Dying a desperate death: the terrible experience of the Wuhan family coronavirus

BEIJING: There were no doctors, nurses or medical teams in the hotel turned into temporary for suspected coronavirus patients when brothers Wang Xiangkai and Wang Xiangyou arrived two weeks ago.

The next day, Xiangkai, 61, woke up and discovered that Xiangyou, 62, had died.

The Wang are among tens of thousands of families devastated by the coronavirus in Wuhan, where the medical system has been overwhelmed by the outbreak, despite huge reinforcements and two new hospitals that were quickly built.

What did we do to deserve such punishment? Wang Wenjun, Xiangkai's daughter, told Reuters by phone.

A crematorium sent a car to pick up Xiangyou's body, but the family was told that a grieving ceremony would not be allowed. They could only collect their ashes after 15 days.

Two days before Xiangyou's death, doctors at the 4th Wuhan Hospital had written in a diagnosis that both brothers were probably infected with the coronavirus that has now killed more than 1,350 people in China. CT scans showed that his lungs had turned white with patterns that resemble broken glass, symptomatic of serious viral infections.

But the hospital did not have any RNA test kit to confirm their cases and, therefore, could not admit them for treatment, according to doctors. They were told to contact the government of their community, which on January 30 offered to house the brothers in the hotel.

Hubei Province reported on Thursday a sharp increase in the number of deaths and cases after changing its methodology to include those diagnosed by CT scans such as Xiangyou. More than 63,000 people have been infected throughout the country and 1,380 have died.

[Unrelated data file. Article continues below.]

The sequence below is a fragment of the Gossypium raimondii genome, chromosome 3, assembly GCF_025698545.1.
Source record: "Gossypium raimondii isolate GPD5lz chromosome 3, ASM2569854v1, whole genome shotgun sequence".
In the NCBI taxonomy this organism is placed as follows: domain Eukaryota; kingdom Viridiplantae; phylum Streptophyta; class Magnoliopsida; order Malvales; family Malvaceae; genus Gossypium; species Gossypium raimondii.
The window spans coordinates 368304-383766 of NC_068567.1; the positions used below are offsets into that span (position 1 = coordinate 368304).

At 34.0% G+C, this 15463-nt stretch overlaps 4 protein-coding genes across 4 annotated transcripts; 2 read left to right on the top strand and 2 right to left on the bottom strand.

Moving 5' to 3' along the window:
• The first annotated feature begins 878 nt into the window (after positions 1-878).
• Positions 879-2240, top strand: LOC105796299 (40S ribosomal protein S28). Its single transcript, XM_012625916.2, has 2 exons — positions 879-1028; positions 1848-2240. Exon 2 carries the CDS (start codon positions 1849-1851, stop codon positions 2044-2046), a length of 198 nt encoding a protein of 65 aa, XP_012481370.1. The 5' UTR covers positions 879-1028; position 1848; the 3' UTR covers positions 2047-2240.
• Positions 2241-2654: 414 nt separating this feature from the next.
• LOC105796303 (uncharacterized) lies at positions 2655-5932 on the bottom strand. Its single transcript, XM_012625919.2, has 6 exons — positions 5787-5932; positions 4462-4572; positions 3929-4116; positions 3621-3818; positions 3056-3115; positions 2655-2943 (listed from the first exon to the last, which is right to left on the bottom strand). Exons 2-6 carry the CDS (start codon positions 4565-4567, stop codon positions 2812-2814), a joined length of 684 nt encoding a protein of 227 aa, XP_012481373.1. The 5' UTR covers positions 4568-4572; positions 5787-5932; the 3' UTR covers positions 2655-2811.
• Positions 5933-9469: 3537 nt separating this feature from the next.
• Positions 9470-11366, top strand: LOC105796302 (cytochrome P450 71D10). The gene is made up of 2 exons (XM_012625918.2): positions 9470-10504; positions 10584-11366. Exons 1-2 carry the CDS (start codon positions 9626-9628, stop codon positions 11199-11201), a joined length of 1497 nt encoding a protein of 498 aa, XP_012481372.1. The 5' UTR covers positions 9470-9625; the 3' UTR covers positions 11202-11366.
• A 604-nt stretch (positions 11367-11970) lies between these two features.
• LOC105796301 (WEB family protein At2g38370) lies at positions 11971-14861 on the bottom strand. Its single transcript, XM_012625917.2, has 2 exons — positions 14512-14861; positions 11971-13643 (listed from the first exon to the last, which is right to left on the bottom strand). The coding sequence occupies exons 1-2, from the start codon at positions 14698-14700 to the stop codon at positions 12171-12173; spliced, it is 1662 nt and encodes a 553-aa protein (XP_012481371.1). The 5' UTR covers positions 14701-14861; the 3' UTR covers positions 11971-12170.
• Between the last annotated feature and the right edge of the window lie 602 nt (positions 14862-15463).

Xiangkai, a retired taxi driver, refused to stay at the Echarm hotel after his brother's death, instead of being left alone in a relative's house. His wife visited him daily, bringing Chinese food and medicine, until she also became ill with what doctors suspect is the coronavirus.

Wenjun lives on the other side of Wuhan. Closed transportation lines mean that you cannot visit your parents.

Desperate for her father's treatment, she made a request for help on Weibo, similar to Twitter. The community government responded, saying the decision was up to the virus.

Around midnight on Monday, the family received a call saying there was a hospital bed available. Without public transportation, Wang's wife, 58, pushed him in a wheelchair for the 10-minute trip to the hospital.

A new CT scan showed that Xiangkai's lung infection had worsened. Now he has trouble walking alone to the bathroom and is waiting for the results of an RNA test.

On January 22, our whole family had a Lunar New Year dinner, and we even took a picture together. It has been bad news every day since then, Wenjun said.